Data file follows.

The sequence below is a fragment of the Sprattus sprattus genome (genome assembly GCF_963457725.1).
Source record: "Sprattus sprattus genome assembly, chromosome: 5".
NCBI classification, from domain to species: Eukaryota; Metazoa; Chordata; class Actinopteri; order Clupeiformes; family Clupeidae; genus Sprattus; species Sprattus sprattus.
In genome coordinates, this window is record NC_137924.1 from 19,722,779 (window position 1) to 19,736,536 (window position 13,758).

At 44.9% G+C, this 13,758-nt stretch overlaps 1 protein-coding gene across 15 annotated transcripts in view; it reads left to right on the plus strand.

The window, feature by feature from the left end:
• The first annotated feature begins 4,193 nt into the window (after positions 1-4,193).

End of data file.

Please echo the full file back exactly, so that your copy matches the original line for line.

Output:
The sequence below is a fragment of the Sprattus sprattus genome (genome assembly GCF_963457725.1).
Source record: "Sprattus sprattus genome assembly, chromosome: 5".
NCBI classification, from domain to species: Eukaryota; Metazoa; Chordata; class Actinopteri; order Clupeiformes; family Clupeidae; genus Sprattus; species Sprattus sprattus.
In genome coordinates, this window is record NC_137924.1 from 19,722,779 (window position 1) to 19,736,536 (window position 13,758).

At 44.9% G+C, this 13,758-nt stretch overlaps 1 protein-coding gene across 15 annotated transcripts in view; it reads left to right on the plus strand.

The window, feature by feature from the left end:
• The first annotated feature begins 4,193 nt into the window (after positions 1-4,193).